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Wednesday, December 25, 2013

The Harry Potter Series

A beautiful, lovely, merry Christmas to you all! For those of you who do not celebrate this particularly holiday, I hope your season is merry and bright. To celebrate my love of book reading today, I am bringing you J.K. Rowling's Harry Potter series, but not in the usual way. 

I came to this series as an adult. I was just a little too old for the first couple of books when they were released, and by the time they caught my attention in college my tastes skewed away from fantasy. I always wanted to read them, but I was always distracted by the gazillions of other books I wanted to read. 

Finally, this summer, the Museum of Modern Art did a showing of all 8 movies in the course of a week. At this point I had read Sorcerer's Stone, Chamber of Secrets, and Prisoner of Azkaban. I was definitely interested in finishing the series, but again, I was distracted. I had even tried racing the 3rd grader I was babysitting to finish the series--she won.

So I took on the challenge of 8 Harry Potter movies in 7 nights. The first two movies mimicked the feel of the first two books--almost children's lit and children's movies, and I appreciated that the director was able to hold on to that feeling of whimsy and danger but still staying safe. By the time I reached the fifth movie, Order of the Phoenix, I got it.

Half way through the movie, it hit me like a ton of bricks: "I get why people love these stories." I get how meaningful they are, the fight between good and evil although it is only as clear as you understand it. I get the protectiveness that fans have over this series, and why they hold it so close to their hearts. It's not just because Harry is a great character--he certainly is, but that's not just it. These stories are epics in the most literal sense; they are one long, narrative poem that tells the story of a flawed hero and his incredible, strong, growing, loving companions fighting for what they believe is right and just. It is classic in every sense--it's what we as humans have been drawn to since the dawn of the story.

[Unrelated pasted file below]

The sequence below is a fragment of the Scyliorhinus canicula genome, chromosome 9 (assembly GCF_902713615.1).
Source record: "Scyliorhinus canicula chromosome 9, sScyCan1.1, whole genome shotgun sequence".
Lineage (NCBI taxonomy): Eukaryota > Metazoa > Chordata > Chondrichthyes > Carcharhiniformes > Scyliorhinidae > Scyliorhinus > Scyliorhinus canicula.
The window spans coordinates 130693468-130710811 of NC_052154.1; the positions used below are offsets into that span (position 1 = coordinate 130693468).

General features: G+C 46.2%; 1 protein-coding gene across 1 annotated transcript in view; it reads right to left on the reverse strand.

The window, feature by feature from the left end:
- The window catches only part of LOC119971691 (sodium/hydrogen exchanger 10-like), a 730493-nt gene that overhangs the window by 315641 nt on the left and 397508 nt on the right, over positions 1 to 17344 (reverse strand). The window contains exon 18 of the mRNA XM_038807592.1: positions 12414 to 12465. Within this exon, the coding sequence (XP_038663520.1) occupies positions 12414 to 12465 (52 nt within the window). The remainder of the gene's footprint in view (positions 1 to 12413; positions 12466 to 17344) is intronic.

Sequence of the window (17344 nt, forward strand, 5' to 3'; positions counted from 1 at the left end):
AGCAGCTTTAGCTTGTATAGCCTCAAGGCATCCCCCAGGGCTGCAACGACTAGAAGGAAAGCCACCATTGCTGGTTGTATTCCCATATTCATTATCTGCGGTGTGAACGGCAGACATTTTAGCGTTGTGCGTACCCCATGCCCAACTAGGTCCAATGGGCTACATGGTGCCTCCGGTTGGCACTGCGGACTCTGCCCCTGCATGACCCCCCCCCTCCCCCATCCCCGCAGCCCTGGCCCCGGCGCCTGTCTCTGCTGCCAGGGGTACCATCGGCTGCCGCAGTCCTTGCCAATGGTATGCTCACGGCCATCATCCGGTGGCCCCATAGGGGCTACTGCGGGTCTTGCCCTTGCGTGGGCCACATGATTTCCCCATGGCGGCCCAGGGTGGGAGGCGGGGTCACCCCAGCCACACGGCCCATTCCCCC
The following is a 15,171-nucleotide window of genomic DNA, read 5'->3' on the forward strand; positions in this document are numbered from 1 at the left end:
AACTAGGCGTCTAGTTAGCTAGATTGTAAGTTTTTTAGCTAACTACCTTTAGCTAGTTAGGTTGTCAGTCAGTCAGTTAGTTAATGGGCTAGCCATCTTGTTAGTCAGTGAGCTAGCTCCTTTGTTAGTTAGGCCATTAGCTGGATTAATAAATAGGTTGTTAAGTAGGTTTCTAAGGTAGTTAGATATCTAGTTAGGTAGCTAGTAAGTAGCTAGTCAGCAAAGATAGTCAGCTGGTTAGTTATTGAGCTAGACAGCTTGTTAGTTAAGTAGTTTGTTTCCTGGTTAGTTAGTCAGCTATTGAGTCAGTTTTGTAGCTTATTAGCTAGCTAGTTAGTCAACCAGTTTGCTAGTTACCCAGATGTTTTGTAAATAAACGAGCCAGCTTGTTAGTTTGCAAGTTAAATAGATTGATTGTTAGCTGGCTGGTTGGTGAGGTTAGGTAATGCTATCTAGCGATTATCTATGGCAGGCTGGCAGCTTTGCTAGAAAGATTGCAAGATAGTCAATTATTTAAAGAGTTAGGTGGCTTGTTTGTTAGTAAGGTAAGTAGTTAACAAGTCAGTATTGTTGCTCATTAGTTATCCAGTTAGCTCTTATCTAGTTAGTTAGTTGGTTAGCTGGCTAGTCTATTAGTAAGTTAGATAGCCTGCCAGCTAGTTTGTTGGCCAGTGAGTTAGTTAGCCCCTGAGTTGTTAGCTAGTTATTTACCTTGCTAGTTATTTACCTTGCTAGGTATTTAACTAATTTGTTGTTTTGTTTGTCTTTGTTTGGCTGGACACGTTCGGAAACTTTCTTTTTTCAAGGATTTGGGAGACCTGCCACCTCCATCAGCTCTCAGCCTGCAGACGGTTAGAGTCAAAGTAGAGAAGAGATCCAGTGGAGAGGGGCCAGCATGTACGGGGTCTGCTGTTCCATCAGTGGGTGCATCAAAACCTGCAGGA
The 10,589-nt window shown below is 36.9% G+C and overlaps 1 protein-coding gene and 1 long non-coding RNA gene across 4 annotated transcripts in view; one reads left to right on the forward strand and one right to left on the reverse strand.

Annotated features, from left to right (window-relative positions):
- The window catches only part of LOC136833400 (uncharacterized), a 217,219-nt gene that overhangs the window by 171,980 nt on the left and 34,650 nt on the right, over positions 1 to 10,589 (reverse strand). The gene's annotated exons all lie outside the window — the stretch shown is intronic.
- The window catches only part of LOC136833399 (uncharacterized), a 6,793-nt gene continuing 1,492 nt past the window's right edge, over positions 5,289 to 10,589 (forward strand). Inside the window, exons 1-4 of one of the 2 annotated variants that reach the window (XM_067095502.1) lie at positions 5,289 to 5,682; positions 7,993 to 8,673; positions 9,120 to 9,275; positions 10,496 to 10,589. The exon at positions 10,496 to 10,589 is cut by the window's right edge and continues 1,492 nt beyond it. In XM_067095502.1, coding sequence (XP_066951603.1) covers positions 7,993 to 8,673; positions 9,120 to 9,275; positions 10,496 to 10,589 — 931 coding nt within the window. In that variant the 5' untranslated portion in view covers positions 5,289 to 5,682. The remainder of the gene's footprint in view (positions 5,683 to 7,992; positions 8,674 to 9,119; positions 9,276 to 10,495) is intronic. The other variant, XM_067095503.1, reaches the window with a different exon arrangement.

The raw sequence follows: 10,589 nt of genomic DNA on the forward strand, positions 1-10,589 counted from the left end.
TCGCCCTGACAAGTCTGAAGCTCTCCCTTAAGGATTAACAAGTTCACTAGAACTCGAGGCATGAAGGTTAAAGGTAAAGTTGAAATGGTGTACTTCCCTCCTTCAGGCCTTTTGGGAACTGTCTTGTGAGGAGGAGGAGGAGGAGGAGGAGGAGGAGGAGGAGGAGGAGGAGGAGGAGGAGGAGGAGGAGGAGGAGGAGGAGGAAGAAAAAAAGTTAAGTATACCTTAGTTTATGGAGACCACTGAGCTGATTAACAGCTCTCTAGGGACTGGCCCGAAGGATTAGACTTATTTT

So I decided to make the last four books happen before the end of the year.

This will not be a post as per usual. I will not be synopsizing the books; many other websites will do these books justice where I can only scratch the surface. Wikipedia is just one of many. Head there if you need a catch-up before continuing. I will wait.

Ok, then. Good to go? Me too.

The first two books were very YA, and I liked them for what they were. It was Harry's childhood and it is hard not to love him and his raggedy group of friends. These are classic stories of good versus evil, whether that evil is as simple as a bully (Draco Malfoy) or as complicated as You-Know-Who.There is a certain simplicity about these first two stories, and arguably the third, that resembles what an ideal childhood should be--for a wizard, or a boy. The reality is that we all have simple evils